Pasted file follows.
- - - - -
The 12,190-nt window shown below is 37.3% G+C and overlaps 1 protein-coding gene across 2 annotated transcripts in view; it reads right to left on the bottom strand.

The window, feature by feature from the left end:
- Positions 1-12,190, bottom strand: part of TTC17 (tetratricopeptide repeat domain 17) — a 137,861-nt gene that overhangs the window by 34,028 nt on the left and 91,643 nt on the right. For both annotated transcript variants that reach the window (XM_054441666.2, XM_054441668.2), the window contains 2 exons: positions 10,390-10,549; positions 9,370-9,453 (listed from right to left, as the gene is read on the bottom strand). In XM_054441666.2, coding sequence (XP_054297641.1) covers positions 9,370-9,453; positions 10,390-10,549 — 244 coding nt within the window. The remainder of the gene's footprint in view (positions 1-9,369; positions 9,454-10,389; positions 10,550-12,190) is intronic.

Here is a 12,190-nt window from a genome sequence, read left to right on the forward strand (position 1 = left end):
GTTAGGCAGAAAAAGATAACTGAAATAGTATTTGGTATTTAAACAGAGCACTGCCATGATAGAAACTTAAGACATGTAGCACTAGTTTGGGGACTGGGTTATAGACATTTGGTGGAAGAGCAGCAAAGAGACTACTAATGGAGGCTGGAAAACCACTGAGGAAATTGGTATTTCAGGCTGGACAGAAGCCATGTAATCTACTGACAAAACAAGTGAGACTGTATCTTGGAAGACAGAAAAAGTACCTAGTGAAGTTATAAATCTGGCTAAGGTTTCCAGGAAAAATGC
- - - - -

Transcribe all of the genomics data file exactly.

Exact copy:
The 12,190-nt window shown below is 37.3% G+C and overlaps 1 protein-coding gene across 2 annotated transcripts in view; it reads right to left on the bottom strand.

The window, feature by feature from the left end:
- Positions 1-12,190, bottom strand: part of TTC17 (tetratricopeptide repeat domain 17) — a 137,861-nt gene that overhangs the window by 34,028 nt on the left and 91,643 nt on the right. For both annotated transcript variants that reach the window (XM_054441666.2, XM_054441668.2), the window contains 2 exons: positions 10,390-10,549; positions 9,370-9,453 (listed from right to left, as the gene is read on the bottom strand). In XM_054441666.2, coding sequence (XP_054297641.1) covers positions 9,370-9,453; positions 10,390-10,549 — 244 coding nt within the window. The remainder of the gene's footprint in view (positions 1-9,369; positions 9,454-10,389; positions 10,550-12,190) is intronic.

Here is a 12,190-nt window from a genome sequence, read left to right on the forward strand (position 1 = left end):
GTTAGGCAGAAAAAGATAACTGAAATAGTATTTGGTATTTAAACAGAGCACTGCCATGATAGAAACTTAAGACATGTAGCACTAGTTTGGGGACTGGGTTATAGACATTTGGTGGAAGAGCAGCAAAGAGACTACTAATGGAGGCTGGAAAACCACTGAGGAAATTGGTATTTCAGGCTGGACAGAAGCCATGTAATCTACTGACAAAACAAGTGAGACTGTATCTTGGAAGACAGAAAAAGTACCTAGTGAAGTTATAAATCTGGCTAAGGTTTCCAGGAAAAATGC